Homily – September 29, 2019

We’re all so familiar with this parable of the rich man dressed in purple and fine linen and feasted sumptuously every day.

Then there is poor Lazarus, a derelict covered with sores hoping to feast on the crumbs that fell from the rich man’s table. How we live, the decisions we make have consequences. Both men died. Lazarus lives in the bosom of Abraham. The rich man goes to hell. The rich man wants Abraham to send Lazarus to warn his brother not to live as he did. Not possible. If they haven’t learned how to live from the teachings and example of Moses and prophets like Amos they won’t listen to someone like Lazarus.

I think a modern version of this parable happened this past week at that United Nations conference of global warming. The modern Lazarus was the teenager from Sweden, Greta Thunber. In today’s parable Lazarus says nothing, but Greta castigated world leaders for the failure to face our reality of global warming, melting glaciers and rising sea levels, and changing weather systems. She warned these people of power that we are on the verge of massive extinctions. Greta accused them of giving lip service to these realities and of not living up to promises they’ve made to change things. She told them all they were interested in was economic gains and business as usual.

Speaking on behalf of young people around the world she told these world leaders; ‘The eyes of all the future generations are on you, her voice quivering with rage. If you choose to fail us, we will never forgive you.’

Greta was applauded by many and dismissed by others, President Trump and the Prime Minister of Australia, a country that is one of the world’s greatest exporters of coal, dismissed her as a seeker of publicity. Greta’s words to people of power brought thousands of young people in cities all across Canada to march on Friday seeking a healing of the earth.

Will we ever see the day when the powerful listen to the powerless, the haves hear the cries of the have nots?

Pope Francis recently spoke these encouraging words;

“With honesty, responsibility and courage we have to put our intelligence at the service of another type of progress, one which is healthier, more human, more social, more integral and capable of placing economy at the service of the human person, building peace and protecting the environment.”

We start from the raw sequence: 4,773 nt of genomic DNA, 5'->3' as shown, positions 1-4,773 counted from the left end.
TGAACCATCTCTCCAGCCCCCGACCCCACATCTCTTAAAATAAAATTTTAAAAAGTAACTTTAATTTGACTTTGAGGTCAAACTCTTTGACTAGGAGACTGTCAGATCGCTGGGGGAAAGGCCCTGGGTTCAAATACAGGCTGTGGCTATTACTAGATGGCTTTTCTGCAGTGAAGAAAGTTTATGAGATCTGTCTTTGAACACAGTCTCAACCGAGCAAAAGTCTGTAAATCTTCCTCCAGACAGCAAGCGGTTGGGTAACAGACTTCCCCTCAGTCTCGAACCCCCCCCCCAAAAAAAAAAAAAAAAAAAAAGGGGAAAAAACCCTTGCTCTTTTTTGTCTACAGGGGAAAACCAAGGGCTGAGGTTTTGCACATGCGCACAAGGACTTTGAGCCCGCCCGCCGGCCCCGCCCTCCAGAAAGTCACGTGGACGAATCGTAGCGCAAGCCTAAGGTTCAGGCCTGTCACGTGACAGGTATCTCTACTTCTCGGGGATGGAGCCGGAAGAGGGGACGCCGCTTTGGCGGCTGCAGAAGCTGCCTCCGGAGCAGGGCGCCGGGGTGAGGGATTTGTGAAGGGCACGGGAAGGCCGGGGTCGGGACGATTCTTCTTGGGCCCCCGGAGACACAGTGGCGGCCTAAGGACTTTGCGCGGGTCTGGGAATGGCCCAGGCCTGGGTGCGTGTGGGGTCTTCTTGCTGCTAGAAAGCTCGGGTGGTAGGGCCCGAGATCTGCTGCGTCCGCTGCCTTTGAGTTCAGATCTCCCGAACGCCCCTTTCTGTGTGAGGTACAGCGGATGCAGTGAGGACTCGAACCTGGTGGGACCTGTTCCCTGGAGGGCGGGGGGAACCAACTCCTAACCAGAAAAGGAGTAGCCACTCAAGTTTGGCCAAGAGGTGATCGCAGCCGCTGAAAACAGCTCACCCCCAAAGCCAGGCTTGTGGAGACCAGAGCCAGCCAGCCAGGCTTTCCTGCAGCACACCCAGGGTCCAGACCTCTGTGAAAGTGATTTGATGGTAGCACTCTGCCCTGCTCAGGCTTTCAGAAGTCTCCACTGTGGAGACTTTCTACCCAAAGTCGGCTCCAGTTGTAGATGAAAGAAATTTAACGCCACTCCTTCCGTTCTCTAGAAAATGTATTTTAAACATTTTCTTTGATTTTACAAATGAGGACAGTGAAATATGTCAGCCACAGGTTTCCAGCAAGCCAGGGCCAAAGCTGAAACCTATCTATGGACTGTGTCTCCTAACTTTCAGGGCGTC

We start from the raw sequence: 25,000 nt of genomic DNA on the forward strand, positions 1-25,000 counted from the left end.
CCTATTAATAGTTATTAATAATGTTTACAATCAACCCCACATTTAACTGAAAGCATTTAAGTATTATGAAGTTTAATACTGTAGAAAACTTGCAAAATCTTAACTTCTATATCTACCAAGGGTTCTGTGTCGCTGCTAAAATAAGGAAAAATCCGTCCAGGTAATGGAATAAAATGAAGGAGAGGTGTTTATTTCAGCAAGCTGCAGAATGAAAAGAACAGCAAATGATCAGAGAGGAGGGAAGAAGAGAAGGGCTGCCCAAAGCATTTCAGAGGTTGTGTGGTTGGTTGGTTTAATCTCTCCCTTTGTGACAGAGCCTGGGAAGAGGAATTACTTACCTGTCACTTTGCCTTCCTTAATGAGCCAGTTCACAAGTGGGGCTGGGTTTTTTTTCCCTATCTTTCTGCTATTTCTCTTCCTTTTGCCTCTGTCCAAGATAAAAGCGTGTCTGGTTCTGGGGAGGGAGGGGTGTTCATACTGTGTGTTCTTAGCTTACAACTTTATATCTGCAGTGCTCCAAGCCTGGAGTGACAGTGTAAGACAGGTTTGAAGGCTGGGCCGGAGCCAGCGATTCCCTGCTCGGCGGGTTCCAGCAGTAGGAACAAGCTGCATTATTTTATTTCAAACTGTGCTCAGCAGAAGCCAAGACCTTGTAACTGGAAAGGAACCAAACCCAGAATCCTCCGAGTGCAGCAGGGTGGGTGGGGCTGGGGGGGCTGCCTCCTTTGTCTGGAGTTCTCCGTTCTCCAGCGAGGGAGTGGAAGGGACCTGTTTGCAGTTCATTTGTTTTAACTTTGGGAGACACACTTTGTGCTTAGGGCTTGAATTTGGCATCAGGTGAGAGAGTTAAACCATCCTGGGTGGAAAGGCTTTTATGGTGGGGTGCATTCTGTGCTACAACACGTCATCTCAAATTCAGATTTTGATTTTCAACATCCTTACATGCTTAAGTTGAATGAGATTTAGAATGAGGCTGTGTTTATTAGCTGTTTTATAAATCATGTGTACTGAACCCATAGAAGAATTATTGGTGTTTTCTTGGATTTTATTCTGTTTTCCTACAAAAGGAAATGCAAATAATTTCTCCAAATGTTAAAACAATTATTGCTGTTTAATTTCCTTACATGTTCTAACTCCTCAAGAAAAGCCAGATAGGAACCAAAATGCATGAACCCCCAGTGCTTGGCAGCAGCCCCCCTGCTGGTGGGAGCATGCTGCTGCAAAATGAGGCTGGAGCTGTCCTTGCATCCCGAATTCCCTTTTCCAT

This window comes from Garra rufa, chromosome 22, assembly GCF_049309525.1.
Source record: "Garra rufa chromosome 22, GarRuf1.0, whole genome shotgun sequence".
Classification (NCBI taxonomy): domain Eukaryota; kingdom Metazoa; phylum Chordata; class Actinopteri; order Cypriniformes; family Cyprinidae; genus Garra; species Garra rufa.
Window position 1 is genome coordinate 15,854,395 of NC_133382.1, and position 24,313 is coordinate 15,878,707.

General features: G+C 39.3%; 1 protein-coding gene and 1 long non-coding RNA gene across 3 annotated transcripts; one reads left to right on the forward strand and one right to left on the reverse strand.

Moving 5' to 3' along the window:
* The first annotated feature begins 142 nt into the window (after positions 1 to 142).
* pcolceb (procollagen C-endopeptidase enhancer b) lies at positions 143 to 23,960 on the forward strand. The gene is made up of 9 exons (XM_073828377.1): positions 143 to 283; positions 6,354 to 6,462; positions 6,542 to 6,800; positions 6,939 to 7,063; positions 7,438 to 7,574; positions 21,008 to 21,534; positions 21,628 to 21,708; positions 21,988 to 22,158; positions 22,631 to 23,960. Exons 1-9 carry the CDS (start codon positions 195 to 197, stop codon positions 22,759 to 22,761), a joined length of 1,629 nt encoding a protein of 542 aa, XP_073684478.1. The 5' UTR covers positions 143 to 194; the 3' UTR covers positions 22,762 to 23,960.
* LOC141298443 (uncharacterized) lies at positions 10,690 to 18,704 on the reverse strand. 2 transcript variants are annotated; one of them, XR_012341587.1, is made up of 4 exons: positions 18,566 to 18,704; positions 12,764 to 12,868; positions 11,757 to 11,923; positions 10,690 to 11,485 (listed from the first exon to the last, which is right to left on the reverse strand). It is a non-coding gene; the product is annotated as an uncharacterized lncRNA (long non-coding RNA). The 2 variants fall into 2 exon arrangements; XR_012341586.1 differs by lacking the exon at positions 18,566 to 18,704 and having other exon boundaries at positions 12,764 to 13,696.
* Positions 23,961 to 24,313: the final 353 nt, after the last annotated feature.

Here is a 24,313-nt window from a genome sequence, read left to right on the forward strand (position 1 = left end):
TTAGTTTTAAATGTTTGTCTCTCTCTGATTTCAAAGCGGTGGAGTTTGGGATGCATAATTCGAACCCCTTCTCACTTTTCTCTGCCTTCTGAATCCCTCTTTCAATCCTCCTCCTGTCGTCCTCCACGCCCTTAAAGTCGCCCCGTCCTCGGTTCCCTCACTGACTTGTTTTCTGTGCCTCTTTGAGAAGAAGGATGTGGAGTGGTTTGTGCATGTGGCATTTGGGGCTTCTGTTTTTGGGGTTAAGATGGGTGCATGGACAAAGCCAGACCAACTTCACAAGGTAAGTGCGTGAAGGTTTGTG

But the climate crisis will require not only an ethical vision but a religious one. Throughout human history, religion has motivated people to do extraordinary things, sometimes bad but also good. The cathedrals of Europe were begun and mostly built by people who never saw their completion. How do you motivate someone to take the first shovel of dirt for a building that will not be completed for centuries?

The same can be asked about our response to the environmental crisis we as members of the human family are facing? What can we do to avoid a calamity that will face future seventh generations from today? Let’s go back to those people who broke ground for the cathedrals of old. They would never see the completion of their labor but they believed in what they were doing. As men and women of that same Catholic faith any effort each one of us makes to live simply that others may simply live is an act of faith in a future we’ll never see, but a future of a healed and healthier earth that we will leave to future generations. Like Lazarus and the rich man our ways of living have their consequences.